By Setareh Behroozi

Colorful Iran: Baluchi lifestyle

April 19, 2017

Various tribes and ethnic groups who live in different parts of Iran are just like colors, which make a great painting. Iran is home to about 20 ethnic groups who live in different regions of the country.

Baluch people live in the southeastern province of Sistan and Baluchestan. They are mainly Sunni Muslims and speak Baluchi language.

In an interview with the Tehran Times, Mr. Abdollah Kord the head of the cultural heritage, tourism, and handicrafts department of the city of Mirjaveh in Sistan and Baluchestan province, explained more about Baluchi customs and lifestyle.

Baluch people have certain traditions for wedding and funeral ceremonies, celebrations and child birth, which are still going on in families, Kord explained.

He said that there are some small differences in customs and traditions in different parts of Baluchestan, especially in the cities of Taftan, Mirjaveh, and Khash.

Groom in white, bride in needlework dress

“The wedding ceremony lasts two days and nights. During the first night, which is known as Hana-Bandan, Sorna and Dohol instruments are played and guests are dined with local cuisines,” he said.

The wedding is also celebrated with a lunch feast. The groom wears a white dress and the bride is in light color dress decorated with needlework, he explained.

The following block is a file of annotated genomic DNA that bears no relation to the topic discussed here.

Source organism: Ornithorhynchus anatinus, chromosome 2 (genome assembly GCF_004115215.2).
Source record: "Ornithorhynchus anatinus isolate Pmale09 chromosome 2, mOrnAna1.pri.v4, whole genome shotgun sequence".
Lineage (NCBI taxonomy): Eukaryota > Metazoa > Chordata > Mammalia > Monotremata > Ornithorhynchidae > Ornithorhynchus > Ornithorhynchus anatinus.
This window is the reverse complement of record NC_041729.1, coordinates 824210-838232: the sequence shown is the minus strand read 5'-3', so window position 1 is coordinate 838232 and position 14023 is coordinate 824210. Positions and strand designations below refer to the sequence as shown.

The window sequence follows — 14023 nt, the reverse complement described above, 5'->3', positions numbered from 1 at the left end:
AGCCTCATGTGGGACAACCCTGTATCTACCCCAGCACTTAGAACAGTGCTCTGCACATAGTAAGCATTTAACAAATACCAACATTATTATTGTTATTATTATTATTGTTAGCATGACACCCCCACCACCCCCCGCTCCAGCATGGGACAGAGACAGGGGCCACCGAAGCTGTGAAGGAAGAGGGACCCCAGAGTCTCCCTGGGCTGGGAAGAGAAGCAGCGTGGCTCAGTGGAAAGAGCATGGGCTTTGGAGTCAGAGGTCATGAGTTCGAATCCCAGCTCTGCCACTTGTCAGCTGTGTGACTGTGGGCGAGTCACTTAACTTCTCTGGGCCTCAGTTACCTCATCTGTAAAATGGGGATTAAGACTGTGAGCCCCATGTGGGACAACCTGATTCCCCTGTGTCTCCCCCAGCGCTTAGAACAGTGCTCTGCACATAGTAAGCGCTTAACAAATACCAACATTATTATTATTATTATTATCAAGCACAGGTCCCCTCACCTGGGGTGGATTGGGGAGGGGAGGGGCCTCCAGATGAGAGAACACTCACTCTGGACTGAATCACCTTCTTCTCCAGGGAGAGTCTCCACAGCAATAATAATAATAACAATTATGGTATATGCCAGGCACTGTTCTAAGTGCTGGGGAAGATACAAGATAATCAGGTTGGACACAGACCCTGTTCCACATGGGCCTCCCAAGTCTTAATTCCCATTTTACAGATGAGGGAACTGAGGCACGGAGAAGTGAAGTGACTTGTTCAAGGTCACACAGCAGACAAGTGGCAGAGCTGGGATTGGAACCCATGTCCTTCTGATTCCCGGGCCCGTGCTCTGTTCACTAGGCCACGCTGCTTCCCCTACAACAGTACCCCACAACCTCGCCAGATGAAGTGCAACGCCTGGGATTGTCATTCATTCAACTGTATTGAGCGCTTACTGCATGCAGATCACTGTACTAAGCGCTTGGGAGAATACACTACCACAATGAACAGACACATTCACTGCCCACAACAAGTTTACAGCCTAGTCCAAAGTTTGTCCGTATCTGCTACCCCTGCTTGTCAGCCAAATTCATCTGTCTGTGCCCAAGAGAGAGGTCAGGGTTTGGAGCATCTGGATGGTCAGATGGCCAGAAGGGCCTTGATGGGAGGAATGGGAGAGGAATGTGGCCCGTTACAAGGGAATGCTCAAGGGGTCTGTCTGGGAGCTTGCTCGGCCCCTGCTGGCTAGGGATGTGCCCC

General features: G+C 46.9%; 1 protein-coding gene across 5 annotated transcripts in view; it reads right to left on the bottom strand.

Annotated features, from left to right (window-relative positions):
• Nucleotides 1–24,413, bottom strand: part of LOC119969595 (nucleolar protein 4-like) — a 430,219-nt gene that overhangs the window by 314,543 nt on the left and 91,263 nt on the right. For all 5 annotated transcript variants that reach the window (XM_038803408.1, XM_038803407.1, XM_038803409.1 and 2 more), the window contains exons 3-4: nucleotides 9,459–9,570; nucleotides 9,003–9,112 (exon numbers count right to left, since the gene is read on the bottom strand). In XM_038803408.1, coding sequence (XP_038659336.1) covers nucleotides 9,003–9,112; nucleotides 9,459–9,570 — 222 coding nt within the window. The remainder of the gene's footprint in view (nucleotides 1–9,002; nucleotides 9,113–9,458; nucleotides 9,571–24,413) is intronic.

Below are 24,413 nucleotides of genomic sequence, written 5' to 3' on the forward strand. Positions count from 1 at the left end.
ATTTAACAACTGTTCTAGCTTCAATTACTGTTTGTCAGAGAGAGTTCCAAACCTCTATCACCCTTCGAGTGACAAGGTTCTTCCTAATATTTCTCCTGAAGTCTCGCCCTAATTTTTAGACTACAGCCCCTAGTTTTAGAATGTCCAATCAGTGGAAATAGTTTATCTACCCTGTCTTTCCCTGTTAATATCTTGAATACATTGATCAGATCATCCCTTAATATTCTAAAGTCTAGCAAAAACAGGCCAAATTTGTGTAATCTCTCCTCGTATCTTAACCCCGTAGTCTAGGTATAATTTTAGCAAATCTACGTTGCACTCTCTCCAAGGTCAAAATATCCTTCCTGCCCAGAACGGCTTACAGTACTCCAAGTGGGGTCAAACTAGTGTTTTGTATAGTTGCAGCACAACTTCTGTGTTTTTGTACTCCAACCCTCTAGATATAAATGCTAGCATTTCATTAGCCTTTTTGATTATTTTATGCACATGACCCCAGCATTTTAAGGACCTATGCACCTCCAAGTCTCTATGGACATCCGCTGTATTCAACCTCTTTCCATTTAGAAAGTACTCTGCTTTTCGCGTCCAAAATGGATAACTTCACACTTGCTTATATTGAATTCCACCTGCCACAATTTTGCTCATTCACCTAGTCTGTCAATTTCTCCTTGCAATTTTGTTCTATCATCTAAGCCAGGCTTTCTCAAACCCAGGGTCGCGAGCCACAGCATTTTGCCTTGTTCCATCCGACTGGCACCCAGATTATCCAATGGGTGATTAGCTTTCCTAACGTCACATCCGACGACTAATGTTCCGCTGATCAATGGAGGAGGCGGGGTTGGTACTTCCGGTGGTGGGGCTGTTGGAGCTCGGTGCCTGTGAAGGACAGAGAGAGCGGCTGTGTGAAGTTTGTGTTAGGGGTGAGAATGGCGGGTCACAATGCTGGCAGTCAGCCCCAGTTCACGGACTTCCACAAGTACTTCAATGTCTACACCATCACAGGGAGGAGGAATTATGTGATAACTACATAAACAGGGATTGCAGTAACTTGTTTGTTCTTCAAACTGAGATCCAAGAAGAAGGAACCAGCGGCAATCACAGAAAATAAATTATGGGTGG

Funeral ceremony: simply sympathetic

“We have no special ceremony for funerals. After the funeral ceremony, relatives and friends visit the family of the late person and say prayers for the dead one,” Kord said.
“No special food or meal is served during the visits,” he explained.

In other parts of Iran, dates and halva are served at memorials and funeral ceremonies.

Hot, different cuisines

He named local Abgusht, Baluchi kashk and Urut Kashk as famous and delicious cuisines of the region.

Kord pointed to Achar, which is made of different spices and wheat, as the main spice for most of their foods.

“There are several communalities between our dishes and Pakistani foods,” Kord added.

Family bonds

“The family structure and relationship still matters between us. We feel responsibility toward family members’ difficulties and problems,” Kord explained.

There are tribes and each village mostly belong to one tribe and each of them has its own graybeard who solve the problems, he added.

He said that people rarely need courts to solve problems and arguments between members of families.

The main Eids

Eid al-Fitr, the Muslim celebration that marks the end of the fasting month of Ramadan, and Eid al-Adha, the Muslim celebration also known as the Sacrifice Feast, are the main celebrations of people here, Kord said.

Although we respect Noruz, the Iranian New Year, as the national celebration, Eid al-Fitr and Eid al-Adha are great celebrations for Baluchi people, he said.

Welcoming newborns

Six days after the birth of a baby, the parents cut his/her hair and they sacrifice two sheep for baby boy and one sheep for baby girl and distribute the meat among neighbors and relatives, he explained.

“The names are selected from the Holy Quran and if one of old members of the family suggests a name for the newborn, others accept it,” he said.


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